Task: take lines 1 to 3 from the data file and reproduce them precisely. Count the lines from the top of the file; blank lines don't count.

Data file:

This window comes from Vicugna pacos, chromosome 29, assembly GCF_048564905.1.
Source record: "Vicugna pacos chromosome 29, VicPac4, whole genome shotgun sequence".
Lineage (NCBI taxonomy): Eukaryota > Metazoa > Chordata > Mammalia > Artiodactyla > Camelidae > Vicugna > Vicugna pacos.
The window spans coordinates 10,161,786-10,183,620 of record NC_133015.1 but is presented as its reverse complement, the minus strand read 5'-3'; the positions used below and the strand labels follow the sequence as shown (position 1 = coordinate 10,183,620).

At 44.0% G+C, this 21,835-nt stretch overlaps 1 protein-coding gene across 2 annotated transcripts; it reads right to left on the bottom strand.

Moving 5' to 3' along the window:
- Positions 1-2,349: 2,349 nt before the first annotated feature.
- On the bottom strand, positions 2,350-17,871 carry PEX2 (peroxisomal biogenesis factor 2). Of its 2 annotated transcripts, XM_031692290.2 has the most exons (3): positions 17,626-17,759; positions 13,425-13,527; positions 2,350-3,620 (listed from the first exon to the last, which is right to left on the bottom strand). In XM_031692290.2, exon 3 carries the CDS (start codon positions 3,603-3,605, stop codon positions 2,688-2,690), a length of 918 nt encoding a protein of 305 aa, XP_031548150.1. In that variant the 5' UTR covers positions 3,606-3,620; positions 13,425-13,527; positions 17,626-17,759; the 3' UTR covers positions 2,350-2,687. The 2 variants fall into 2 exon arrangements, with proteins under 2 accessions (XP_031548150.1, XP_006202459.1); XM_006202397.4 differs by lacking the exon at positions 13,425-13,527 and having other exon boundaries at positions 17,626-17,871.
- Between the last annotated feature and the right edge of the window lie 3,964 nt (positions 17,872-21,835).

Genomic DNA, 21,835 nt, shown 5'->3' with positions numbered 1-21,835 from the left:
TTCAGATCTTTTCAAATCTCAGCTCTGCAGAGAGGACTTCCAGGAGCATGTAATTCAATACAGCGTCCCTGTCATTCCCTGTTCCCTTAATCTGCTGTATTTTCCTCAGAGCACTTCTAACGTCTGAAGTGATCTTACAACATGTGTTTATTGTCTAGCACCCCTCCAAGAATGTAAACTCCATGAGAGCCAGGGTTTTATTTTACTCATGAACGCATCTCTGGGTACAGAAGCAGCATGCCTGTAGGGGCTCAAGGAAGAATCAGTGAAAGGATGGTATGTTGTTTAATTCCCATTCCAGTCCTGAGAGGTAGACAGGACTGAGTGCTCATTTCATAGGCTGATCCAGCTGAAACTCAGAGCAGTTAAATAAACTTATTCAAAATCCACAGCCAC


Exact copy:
This window comes from Vicugna pacos, chromosome 29, assembly GCF_048564905.1.
Source record: "Vicugna pacos chromosome 29, VicPac4, whole genome shotgun sequence".
Lineage (NCBI taxonomy): Eukaryota > Metazoa > Chordata > Mammalia > Artiodactyla > Camelidae > Vicugna > Vicugna pacos.